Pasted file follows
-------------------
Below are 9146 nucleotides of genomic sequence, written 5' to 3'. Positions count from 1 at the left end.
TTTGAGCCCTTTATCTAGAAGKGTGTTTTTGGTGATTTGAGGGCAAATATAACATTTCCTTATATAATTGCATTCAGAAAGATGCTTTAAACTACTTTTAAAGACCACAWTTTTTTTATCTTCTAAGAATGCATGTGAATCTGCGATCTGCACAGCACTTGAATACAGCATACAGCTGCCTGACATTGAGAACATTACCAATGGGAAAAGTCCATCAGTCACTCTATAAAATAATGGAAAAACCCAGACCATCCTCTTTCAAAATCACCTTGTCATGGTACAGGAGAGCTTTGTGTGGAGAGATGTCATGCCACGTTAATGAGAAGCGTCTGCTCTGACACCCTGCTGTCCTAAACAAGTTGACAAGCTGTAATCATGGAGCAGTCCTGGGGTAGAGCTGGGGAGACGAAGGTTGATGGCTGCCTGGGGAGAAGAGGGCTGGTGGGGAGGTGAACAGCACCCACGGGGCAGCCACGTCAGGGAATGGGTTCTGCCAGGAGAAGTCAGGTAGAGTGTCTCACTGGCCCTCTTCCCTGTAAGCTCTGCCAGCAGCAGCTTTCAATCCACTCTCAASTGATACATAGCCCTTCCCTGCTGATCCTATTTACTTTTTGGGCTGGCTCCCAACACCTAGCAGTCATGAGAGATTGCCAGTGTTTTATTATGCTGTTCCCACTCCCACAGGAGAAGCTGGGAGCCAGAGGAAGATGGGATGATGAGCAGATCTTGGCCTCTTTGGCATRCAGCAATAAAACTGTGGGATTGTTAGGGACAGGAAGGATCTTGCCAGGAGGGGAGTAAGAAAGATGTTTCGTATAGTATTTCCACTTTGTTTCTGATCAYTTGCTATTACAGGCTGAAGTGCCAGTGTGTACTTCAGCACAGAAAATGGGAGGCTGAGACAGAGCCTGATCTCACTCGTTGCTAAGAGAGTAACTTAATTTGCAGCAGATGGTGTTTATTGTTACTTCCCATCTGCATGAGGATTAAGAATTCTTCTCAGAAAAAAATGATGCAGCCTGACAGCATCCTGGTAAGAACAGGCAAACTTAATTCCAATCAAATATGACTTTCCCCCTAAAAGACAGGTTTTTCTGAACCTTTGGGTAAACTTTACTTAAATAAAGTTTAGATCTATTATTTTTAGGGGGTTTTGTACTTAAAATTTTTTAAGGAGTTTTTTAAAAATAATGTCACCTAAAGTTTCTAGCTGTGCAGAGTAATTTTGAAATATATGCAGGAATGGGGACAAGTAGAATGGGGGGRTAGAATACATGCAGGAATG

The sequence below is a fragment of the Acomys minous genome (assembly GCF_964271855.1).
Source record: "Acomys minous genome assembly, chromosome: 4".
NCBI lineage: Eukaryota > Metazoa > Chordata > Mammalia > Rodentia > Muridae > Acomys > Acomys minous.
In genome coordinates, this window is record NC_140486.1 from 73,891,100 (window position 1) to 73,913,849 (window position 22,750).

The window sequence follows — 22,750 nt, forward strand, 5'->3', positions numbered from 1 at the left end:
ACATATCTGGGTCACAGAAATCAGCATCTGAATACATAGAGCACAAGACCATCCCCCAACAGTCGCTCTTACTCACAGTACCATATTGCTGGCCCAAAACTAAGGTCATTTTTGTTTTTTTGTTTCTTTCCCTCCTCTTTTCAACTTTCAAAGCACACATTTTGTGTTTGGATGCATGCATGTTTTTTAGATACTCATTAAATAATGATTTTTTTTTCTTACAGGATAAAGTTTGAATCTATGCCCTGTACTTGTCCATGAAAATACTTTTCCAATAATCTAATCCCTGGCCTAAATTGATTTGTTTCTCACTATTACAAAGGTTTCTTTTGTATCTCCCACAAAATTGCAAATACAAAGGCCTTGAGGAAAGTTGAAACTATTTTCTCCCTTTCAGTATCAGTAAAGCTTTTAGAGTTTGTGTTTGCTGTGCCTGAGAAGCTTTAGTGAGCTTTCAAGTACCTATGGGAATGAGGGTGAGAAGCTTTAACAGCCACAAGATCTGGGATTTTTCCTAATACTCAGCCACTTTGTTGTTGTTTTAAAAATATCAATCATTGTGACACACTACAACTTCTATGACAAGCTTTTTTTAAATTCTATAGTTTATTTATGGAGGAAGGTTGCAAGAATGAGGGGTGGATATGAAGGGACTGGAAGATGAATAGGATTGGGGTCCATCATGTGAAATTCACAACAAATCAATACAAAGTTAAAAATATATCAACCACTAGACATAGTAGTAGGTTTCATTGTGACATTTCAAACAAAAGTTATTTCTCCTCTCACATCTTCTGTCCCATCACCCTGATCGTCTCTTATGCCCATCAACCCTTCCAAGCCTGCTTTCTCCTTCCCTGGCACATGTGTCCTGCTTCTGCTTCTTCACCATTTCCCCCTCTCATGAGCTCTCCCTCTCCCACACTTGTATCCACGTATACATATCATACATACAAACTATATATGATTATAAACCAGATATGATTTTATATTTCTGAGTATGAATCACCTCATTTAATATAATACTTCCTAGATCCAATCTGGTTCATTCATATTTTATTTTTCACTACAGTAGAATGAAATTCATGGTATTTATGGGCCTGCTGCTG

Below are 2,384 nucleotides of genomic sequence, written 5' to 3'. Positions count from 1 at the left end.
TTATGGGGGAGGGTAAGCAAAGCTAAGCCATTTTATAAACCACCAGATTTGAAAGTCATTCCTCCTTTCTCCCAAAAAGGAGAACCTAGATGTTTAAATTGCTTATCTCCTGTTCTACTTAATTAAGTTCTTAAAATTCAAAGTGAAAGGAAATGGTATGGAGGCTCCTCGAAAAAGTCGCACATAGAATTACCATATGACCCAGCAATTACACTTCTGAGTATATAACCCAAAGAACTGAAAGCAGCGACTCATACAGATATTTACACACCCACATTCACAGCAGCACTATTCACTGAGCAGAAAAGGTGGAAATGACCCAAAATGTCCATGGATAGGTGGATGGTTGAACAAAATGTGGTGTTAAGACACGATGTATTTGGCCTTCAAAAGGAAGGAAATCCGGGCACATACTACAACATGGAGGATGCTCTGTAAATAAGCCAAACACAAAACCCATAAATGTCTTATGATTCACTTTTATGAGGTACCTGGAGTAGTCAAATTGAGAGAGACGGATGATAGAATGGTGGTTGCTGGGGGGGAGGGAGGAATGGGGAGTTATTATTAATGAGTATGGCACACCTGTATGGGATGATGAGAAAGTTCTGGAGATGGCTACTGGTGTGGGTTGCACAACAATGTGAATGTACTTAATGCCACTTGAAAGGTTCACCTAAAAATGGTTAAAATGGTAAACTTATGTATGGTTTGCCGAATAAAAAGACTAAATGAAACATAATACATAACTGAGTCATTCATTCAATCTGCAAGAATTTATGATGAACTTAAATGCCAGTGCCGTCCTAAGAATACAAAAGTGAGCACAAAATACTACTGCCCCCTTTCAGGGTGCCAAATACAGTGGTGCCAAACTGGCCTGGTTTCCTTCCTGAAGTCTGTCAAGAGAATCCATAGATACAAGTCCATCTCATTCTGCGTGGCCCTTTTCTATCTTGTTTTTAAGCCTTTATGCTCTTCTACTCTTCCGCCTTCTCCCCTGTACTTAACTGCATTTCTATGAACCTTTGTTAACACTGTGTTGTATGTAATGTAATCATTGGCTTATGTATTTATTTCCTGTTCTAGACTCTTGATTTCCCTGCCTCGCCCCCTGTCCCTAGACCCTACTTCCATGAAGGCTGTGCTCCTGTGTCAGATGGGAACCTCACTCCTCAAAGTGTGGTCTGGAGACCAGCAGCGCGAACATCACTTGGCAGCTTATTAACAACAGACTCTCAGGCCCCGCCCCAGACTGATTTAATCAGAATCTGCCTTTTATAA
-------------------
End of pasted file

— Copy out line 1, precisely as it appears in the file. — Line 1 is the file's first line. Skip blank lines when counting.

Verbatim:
Below are 9146 nucleotides of genomic sequence, written 5' to 3'. Positions count from 1 at the left end.